The scale of climate threat is beyond the tools we have to manage the Great Barrier Reef. New measures and sustained effort are needed.
A school of convict tang (
Acanthurus triostegus) swim on Kiritimati’s dead reefs after the 2015–16 marine heatwave.
Reef fish vanish during marine heat waves, but may bounce back quickly on reefs that have few other environmental stressors.
Coral bleaching last summer was severe and widespread. And for the first time, severe bleaching has struck all three regions of the Great Barrier Reef.
Tourists are experiencing ‘Reef grief’.
Severe coral bleaching may have been the crucial factor in bringing home the reality of climate change for many people.
Staghorn and tabular corals suffered mass die-offs, robbing many individual reefs of their characteristic shapes.
ARC Centre of Excellence for Coral Reef Studies/ Mia Hoogenboom
The 2016 bleaching event resulted in 30% mortality on the Great Barrier Reef, with many corals dying of the heat before they bleached and the loss of branching corals creating less complex reef structure.
Corals near Lizard Island on the northern Great Barrier Reef experienced some of the worst bleaching in 2016.
XL Catlin Seaview Survey/AAP Photo
The 2016 bleaching on the Great Barrier Reef was the worst on record. Now a new analysis points the finger squarely at human-induced warming, and warns that the entire reef’s future is at stake.
The extent of future coral bleaching is likely to vary from place to place.
AAP Image/Bette Willis
Regional variations in sea temperature can make all the difference between a coral reef suffering major bleaching or surviving as a refuge for corals, new research shows.
Diana Kleine using a CoralWatch chart to measure coral health.
As the Great Barrier Reef suffers a second wave of mass bleaching, there is a way to get involved.
The Great Barrier Reef is currently experiencing a second wave of bleaching.
AAP Image/WWF AUSTRALIA, BIOPIXEL
The Great Barrier Reef is in crisis, as a second wave of coral bleaching hits. But the system of bodies and laws that protect it are getting more complicated – and less productive.
The Great Barrier Reef is bleaching again, in its first back-to-back mass bleaching event.
The Great Barrier Reef is bleaching again. Without greater action on climate change and water quality, its World Heritage status could be listed as “in danger”.
A typical reef scene within the Chagos Archipelago.
The British overseas territory faces an environmental crisis.
Scientists assess coral deaths in the worst-affected part of the Reef in November 2016.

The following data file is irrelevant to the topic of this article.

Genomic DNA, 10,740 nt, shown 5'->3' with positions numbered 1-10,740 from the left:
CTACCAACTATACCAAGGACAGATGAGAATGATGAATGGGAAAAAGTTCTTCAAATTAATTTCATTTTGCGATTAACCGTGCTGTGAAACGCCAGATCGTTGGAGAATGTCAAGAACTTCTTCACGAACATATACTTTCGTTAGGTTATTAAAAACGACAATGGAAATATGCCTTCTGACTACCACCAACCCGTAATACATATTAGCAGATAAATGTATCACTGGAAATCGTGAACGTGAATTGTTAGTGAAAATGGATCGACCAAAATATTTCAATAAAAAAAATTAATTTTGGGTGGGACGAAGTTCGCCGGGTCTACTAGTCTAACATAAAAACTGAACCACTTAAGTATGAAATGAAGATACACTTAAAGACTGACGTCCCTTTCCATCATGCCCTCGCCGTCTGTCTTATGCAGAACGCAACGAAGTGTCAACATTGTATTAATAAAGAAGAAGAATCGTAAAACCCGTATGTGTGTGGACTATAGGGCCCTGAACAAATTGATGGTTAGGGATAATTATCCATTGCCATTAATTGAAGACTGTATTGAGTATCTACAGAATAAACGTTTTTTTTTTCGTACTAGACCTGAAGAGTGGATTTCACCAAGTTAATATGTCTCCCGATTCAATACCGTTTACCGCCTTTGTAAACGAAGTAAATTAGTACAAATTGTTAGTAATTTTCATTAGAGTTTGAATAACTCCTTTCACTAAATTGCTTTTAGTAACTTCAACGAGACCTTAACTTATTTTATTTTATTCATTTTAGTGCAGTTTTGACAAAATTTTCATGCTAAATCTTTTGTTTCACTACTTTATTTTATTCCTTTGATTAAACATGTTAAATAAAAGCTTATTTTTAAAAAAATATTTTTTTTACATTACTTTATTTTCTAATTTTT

Andreas Dietzel, ARC Centre of Excellence for Coral Reef Studies.
Two-thirds of the corals in the northern part of the Great Barrier Reef have died on in the reef’s worst-ever bleaching event, according to the latest underwater surveys.
Bleached corals are still alive, but they are starving, and often die in the following weeks.
Months after record breaking coral bleaching, research teams are taking stock of the damage on the Great Barrier Reef.
Months after the bleaching event on the Great Barrier Reef, signs of the hoped-for recovery are scant.
Kirsten Tidswell/Climate Council
Member of the Climate Council this week returned to one of the areas of the Great Barrier Reef that was worst affected by this year’s coral bleaching. What they found was far from encouraging.
Malcolm Turnbull and his colleagues have pointed $1 billion of the government’s existing green energy funding towards the Great Barrier Reef.
The Coalition has ramped up the race to fund the Great Barrier Reef’s protection. All three major parties have promised hundreds of millions of dollars, but where from, and what will they be spent on?
Summer stayed into autumn in many parts of Australia.
Bondi image from www.shutterstock.com
Autumn 2016 was Australia’s hottest, beating the previous record set in 2005.
Nemo is actually a ‘false clownfish’.
The recent severe bleaching on the Great Barrier Reef has also affected anemones, which provide homes for clownfish.
Corals north of Cairns have been hit hardest by the recent bleaching.
AAP Image/ARC Centre of Excellence for Coral Reef Studies, James Kerry
An estimated one-third of corals have now died in the parts of the Great Barrier Reef hit hardest by bleaching, meaning recovery could take years or even decades.
Perception is everything when it comes to Great Barrier Reef tourism.
Reef image from www.shutterstock.com
All mention of Australia has been removed from an international report on climate change on the grounds that it would damage tourism. Here’s the evidence.
The Great Barrier Reef’s health has declined in recent years.
Reef image from www.shutterstock.com
The Great Barrier Reef is in trouble, and the upcoming election is our last chance to lock in plans to save it.